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Update: Crist open to Sink and Dem's plan to give voters a voice on oil drilling

Chief Financial Officer Alex Sink joined with three Democratic legislators Thursday and called on Gov. Charlie Crist to bring lawmakers back in special session to pass a constitutional amendment that asks voters if they want to ban oil drilling off Florida's coasts.

The timing of this couldn't be more geared toward an election year audience. Republican legislative leaders have not backed off of plans to introduce a proposal next session that would allow the Cabinet to offer oil and gas leases between three and 10 miles off Florida's coast. They have said the oil spill is a game changer bu, short of saying they still need more answers as to the cause of the spill, they haven't explained what that means.

In that context, Sen. Dan Gelber, D-Miami Beach, and state Reps. Keith Fitzgerald D-Sarasota and Rick Kriseman D-St. Petersburg joined with Sink in asking Crist to tell the legislature to use the ballot as its own plebescite on oil drilling -- just as it is for Republican-led priorities with amendments telling Congress to balance the budget or attempting to block the implementation of the federal health care reform act. 

UPDATE: Gov. Charlie Crist told the Palm Beach Post today that he was open to the idea. “Obviously, in light of what’s happened recently in the Gulf of Mexico, those kinds of ideas we’re going to have to field,” Crist told reporters while he was visiting a Palm Beach elementary school.

“This much is clear. Let me be very clear about this, as far as oil drilling is concerned: Not now, no way,” Crist said. “Whether it’s in the form of a constitutional amendment or a special session remains to be seen.”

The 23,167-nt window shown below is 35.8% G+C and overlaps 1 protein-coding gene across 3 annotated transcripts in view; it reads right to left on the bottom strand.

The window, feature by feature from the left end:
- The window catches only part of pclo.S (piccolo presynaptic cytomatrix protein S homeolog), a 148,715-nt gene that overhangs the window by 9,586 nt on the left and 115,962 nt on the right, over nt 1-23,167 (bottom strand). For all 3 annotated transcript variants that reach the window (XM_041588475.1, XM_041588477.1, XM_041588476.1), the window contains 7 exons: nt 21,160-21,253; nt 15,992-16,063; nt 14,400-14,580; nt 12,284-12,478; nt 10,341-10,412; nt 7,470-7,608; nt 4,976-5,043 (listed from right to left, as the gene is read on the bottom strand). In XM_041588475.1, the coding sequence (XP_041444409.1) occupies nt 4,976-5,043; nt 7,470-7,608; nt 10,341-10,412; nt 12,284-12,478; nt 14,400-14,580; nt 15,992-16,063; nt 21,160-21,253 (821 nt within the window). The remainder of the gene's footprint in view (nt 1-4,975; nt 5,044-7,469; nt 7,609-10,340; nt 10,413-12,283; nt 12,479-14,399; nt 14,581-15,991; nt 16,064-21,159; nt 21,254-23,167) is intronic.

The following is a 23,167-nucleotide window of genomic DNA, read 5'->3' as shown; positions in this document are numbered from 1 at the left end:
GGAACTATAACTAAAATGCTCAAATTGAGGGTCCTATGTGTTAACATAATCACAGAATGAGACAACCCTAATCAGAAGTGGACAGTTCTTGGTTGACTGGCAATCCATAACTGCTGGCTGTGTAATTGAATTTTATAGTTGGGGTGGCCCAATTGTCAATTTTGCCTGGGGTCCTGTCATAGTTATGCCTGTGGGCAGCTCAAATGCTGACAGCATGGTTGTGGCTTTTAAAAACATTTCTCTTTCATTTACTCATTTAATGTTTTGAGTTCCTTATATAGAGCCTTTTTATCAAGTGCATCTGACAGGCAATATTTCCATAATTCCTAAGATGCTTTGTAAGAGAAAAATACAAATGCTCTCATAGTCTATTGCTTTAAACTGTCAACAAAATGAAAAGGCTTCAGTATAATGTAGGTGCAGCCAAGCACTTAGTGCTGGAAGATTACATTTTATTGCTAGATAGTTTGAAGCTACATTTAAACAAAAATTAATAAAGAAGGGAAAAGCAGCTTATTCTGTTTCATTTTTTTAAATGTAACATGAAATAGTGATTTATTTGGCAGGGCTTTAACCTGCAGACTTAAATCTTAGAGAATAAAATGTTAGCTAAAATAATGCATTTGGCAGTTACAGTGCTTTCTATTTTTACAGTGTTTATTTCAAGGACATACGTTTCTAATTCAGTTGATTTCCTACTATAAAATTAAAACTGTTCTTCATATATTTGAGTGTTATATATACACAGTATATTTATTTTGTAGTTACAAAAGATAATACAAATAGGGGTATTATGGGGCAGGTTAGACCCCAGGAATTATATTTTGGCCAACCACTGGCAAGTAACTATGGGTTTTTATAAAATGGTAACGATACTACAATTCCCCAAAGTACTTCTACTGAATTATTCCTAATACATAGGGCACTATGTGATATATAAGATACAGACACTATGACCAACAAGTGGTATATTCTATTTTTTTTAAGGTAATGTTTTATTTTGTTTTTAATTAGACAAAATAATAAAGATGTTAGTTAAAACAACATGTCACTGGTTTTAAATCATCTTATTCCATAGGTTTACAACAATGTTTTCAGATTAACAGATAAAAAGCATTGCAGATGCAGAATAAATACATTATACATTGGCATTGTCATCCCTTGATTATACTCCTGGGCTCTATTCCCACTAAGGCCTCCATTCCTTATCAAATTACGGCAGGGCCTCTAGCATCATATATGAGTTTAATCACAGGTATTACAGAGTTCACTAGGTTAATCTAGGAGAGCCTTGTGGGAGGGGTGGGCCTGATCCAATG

Pre-spill polls in Florida showed that most of the public supported oil drilling off Florida's coast. A new Mason Dixon poll is expected out on Friday which will be the first insight into where the public is now after the growing oil slick threatens Florida coasts.

 As the mass of oil meandered uncertainly in the Gulf of Mexico, Gelber stood before the pristine backdrop of Miami Beach and said Floridians are left to pray that weather keeps the slick from the state's eco-system.

"We need to give the voters of Florida a chance to put in the constitution a ban on drilling," he said. "We shouldn't have to resort to prayers." Unless voters speak out, he said, oil drilling will come to Florida's coast. 

Asked the likelihood there was the three-fifths vote needed to get such an amendment on the ballot -- if Crist agreed to call a special session -- Gelber said all legislators should support the measure, despite their personal feelings on drilling off Florida's coast. "I think a lot of my colleagues would be very hard pressed not to put this on the ballot," he said. 
   
Gelber was flanked by State Reps. Luis R. Garcia, Jr. and Richard L. Steinberg.

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